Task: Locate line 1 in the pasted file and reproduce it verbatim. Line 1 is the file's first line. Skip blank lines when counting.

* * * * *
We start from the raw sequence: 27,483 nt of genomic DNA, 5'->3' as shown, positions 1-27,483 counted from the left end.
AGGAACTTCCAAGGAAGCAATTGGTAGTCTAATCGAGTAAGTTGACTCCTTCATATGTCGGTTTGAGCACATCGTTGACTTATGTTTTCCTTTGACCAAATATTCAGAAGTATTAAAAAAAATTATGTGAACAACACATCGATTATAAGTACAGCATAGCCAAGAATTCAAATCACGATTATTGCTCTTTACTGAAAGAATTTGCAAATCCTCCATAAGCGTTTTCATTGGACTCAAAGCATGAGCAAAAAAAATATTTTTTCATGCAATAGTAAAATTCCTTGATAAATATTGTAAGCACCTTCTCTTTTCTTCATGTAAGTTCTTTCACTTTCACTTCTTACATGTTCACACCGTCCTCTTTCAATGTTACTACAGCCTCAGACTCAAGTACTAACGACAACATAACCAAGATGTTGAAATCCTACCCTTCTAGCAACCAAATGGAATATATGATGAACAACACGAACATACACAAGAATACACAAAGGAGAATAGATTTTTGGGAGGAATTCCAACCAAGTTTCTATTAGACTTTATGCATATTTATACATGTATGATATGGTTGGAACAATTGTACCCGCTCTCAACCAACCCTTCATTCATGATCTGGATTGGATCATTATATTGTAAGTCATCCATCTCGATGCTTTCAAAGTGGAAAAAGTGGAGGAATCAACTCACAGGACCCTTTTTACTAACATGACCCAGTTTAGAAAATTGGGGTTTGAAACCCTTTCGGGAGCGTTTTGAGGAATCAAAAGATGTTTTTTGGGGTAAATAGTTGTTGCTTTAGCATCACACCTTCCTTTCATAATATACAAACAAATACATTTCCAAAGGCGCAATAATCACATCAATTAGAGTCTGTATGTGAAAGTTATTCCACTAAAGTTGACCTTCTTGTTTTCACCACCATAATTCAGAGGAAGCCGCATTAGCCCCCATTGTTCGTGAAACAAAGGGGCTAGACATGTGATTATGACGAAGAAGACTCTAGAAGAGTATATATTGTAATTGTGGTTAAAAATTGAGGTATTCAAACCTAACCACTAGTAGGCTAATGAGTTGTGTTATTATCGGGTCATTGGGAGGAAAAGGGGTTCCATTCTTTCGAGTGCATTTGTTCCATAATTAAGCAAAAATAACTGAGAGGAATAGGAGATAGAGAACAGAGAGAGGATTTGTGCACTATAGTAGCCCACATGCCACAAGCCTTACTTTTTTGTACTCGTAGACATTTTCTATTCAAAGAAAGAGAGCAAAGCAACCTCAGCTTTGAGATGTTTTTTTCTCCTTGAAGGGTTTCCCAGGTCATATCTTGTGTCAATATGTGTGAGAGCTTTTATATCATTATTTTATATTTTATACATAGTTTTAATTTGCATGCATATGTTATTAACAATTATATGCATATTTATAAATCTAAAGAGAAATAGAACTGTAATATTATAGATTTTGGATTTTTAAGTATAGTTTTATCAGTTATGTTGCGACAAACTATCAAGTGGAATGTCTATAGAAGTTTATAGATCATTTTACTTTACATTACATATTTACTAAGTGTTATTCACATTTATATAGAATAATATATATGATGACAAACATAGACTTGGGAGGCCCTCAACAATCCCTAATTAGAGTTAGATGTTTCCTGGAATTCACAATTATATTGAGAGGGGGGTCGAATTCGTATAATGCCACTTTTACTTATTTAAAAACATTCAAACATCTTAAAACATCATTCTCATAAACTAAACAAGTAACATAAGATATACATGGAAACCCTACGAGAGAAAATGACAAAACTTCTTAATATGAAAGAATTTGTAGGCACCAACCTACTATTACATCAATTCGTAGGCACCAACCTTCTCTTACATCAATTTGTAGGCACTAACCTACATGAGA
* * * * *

We start from the raw sequence: 27,483 nt of genomic DNA, 5'->3' as shown, positions 1-27,483 counted from the left end.